WFD Chief Blanchfield also presented a case to justify WFD staffing levels, citing over 2,000 calls for service last year.
A staff of 30 is composed of 24 firefighting personnel (16 firefighters, four captains and four lieutenants) and six administrative personnel (a chief, deputy chief, fire marshal, deputy fire marshal, administrative assistant and apparatus supervisor).
To maintain 24/7 coverage at headquarters and Fire Station 2, six firefighters are needed for each shift.
Apart from fire-fighting, staff must perform a number of daily or routine functions, including equipment checks, public education programs, fire investigations, permit processing, ongoing training and recertifications, and others.
“Our days are full here,” Blanchfield said. “You run out of personnel very quickly at a fire scene.”
Reduction in First Selectperson Compensation
Vanderslice has been advocating for creating a new position and hiring a Town Administrator who would take over the management of the many day-to-day tasks she currently handles.
Vanderslice has emphasized that having a professional manager would benefit the Town in several ways, from the continuity of administration following changes in leadership to enabling the first selectperson to focus on more strategic issues.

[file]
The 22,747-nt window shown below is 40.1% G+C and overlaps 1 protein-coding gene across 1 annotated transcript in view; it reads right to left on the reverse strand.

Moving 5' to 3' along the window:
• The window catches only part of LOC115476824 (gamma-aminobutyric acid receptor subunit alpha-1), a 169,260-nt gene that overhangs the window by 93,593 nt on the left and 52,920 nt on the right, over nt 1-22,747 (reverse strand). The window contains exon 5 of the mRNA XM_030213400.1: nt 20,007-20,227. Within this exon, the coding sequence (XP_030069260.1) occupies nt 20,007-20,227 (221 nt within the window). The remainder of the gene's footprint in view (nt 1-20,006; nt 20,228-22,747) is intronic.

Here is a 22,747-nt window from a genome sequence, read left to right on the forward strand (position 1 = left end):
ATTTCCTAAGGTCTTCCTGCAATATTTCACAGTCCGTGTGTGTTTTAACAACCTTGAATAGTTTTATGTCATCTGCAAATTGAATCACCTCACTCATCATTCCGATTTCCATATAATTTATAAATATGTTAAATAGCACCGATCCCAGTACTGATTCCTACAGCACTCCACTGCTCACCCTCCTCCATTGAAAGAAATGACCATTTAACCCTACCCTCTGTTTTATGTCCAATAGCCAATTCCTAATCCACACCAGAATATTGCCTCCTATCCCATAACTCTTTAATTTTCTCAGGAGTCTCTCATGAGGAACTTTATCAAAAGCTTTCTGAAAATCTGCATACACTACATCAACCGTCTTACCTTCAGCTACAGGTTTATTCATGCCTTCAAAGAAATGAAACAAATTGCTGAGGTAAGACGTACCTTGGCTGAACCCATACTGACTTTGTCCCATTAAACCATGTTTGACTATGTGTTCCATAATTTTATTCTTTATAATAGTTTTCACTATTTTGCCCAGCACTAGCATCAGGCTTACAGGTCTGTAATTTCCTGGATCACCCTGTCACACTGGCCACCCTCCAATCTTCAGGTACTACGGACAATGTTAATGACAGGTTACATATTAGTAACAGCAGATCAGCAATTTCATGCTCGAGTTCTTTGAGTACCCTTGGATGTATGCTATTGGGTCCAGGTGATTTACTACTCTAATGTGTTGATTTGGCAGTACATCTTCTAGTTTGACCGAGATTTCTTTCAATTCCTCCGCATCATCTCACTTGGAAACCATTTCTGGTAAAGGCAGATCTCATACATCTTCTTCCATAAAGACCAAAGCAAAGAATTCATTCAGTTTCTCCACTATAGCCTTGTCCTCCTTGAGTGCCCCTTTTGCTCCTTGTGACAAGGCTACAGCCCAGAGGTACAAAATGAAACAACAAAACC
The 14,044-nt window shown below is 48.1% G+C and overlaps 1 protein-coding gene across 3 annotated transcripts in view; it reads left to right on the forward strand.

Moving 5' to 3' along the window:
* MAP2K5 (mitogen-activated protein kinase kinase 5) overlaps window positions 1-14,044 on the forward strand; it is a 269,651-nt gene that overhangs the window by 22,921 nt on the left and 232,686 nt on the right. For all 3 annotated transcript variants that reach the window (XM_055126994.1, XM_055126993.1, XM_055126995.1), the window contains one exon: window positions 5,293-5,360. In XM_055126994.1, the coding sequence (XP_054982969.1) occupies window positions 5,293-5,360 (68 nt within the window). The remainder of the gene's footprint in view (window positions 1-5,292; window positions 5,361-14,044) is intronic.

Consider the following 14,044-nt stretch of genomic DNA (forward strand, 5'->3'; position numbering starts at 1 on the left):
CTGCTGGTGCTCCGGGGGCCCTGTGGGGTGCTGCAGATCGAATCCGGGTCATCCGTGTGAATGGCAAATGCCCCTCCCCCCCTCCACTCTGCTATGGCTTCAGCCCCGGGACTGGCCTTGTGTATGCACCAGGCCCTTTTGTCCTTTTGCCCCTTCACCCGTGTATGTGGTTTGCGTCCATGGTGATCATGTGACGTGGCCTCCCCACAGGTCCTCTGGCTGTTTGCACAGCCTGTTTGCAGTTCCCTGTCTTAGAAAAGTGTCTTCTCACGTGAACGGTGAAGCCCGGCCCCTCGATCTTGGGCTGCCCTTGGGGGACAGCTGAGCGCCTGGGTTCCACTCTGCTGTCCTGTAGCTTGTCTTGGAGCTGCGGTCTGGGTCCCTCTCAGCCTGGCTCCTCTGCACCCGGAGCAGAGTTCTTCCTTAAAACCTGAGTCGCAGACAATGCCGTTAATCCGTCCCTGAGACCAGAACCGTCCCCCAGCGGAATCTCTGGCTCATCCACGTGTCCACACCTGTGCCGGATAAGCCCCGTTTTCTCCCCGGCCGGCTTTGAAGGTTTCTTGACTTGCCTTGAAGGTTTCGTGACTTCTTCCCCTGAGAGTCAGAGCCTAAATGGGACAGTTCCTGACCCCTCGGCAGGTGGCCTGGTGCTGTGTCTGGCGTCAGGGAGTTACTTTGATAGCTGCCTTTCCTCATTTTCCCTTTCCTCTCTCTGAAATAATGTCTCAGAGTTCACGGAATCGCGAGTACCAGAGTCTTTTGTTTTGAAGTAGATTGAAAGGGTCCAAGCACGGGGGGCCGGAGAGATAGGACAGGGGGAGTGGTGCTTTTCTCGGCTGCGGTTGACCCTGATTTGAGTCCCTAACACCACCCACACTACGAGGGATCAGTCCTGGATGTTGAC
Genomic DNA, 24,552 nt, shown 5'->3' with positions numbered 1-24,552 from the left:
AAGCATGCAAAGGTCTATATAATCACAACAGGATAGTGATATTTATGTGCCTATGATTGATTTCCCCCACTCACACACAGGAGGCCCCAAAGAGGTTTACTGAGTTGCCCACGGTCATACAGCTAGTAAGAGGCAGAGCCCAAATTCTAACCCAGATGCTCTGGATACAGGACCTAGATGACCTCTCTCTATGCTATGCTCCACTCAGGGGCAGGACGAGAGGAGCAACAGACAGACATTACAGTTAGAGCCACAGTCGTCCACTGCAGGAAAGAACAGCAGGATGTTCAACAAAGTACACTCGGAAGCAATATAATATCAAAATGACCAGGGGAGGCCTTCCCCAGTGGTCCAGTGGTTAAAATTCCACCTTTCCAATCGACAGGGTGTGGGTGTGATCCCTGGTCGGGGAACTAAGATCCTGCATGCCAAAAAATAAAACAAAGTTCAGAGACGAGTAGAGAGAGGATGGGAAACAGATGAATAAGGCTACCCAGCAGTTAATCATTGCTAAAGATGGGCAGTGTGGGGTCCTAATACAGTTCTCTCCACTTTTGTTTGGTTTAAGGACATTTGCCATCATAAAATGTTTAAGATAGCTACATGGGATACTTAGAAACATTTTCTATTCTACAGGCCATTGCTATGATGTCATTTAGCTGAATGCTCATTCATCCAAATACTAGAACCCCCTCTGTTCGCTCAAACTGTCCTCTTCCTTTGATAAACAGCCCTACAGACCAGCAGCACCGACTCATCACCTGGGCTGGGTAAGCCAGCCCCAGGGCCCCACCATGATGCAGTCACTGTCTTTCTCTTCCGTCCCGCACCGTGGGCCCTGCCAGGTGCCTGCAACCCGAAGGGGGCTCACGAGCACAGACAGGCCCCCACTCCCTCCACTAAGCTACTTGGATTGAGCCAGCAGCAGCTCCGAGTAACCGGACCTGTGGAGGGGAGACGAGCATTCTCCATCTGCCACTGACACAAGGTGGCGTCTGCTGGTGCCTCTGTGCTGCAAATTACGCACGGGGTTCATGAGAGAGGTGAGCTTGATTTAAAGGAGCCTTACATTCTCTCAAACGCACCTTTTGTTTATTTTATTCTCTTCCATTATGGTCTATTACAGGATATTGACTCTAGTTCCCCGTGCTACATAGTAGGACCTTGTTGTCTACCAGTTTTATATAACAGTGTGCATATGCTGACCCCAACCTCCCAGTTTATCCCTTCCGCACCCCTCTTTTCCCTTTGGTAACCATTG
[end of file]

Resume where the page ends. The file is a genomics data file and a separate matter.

Vanderslice has previously said she believes a reduction in the first selectperson’s salary would be warranted if a town administrator were added. She reiterated that position at the Feb. 15 meeting.
“If we are going to have the town administrator position in our budget, I very much recommend that we do reduce the salary of the first selectperson,” Vanderslice said.
For the FY2023 budget, Vanderslice has proposed a first selectperson’s salary of $113,400 — a reduction of $34,000 (or 23%) from the $147,400 salary that would have been budgeted without a Town Administrator.
She also revealed she routinely works over 60 hours a week.